The Roman provinces nearest to Egypt were Cilicia and Syria, countries
situated on the eastern and northeastern coast of the Mediterranean Sea,
north of Judea. The forces stationed in these provinces would be, of
course, the most convenient for furnishing the necessary troops for the
expedition. The province of Cilicia was under the command of the consul
Lentulus. Lentulus was at this time at Rome; he had repaired to the
capital for some temporary purpose, leaving his province and the troops
stationed there under the command, for the time, of a sort of lieutenant
general named Gabinius. It was concluded that this Lentulus, with his
Syrian forces, should undertake the task of reinstating Ptolemy on his
throne.

While these plans and arrangements were yet immature, a circumstance
occurred which threatened, for a time, wholly to defeat them. It seems
that when Cleopatra's father first left Egypt, he had caused a report to
be circulated there that he had been killed in the revolt. The object of
this stratagem was to cover and conceal his flight. The government of
Berenice soon discovered the truth, and learned that the fugitive had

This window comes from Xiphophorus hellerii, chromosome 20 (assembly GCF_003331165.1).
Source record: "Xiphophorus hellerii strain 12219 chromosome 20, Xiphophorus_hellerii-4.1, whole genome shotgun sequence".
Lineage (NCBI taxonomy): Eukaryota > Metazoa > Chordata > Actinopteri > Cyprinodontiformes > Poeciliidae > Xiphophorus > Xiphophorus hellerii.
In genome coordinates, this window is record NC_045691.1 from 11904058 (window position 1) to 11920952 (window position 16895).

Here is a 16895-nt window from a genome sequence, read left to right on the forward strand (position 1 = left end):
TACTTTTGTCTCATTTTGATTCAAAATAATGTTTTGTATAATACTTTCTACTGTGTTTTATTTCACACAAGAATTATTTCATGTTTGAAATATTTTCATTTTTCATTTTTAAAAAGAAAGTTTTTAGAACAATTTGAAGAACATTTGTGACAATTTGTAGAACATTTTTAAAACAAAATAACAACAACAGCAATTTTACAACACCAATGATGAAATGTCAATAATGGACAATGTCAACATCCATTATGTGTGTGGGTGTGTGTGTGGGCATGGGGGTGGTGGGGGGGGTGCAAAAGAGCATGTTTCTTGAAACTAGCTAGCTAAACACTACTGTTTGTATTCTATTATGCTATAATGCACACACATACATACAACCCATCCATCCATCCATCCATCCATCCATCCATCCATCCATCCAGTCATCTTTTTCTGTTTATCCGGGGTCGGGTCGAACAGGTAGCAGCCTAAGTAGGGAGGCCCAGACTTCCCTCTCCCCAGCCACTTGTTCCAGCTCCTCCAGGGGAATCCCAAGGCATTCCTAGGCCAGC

gone in the direction of Rome. They immediately inferred that he was
going to appeal to the Roman people for aid, and they determined that,
if that were the case, the Roman people, before deciding in his favor,
should have the opportunity to hear their side of the story as well as
his. They accordingly made preparations at once for sending a very
imposing embassage to Rome. The deputation consisted of more than a
hundred persons. The object of Berenice's government in sending so large
a number was not only to evince their respect for the Roman people, and
their sense of the magnitude of the question at issue, but also to guard
against any efforts that Ptolemy might make to intercept the embassage
on the way, or to buy off the members of it by bribes. The number,
however large as it was, proved insufficient to accomplish this purpose.
The whole Roman world was at this time in such a condition of disorder
and violence, in the hands of the desperate and reckless military
leaders who then bore sway, that there were everywhere abundant
facilities for the commission of any conceivable crime. Ptolemy
contrived, with the assistance of the fierce partisans who had espoused
his cause, and who were deeply interested in his success on account of
the rewards which were promised them, to waylay and destroy a large
proportion of this company before they reached Rome. Some were
assassinated; some were poisoned; some were tampered with and bought off
by bribes. A small remnant reached Rome; but they were so intimidated by
the dangers which surrounded them, that they did not dare to take any
public action in respect to the business which had been committed to
their charge. Ptolemy began to congratulate himself on having completely
circumvented his daughter in her efforts to protect herself against his
designs.

[...]
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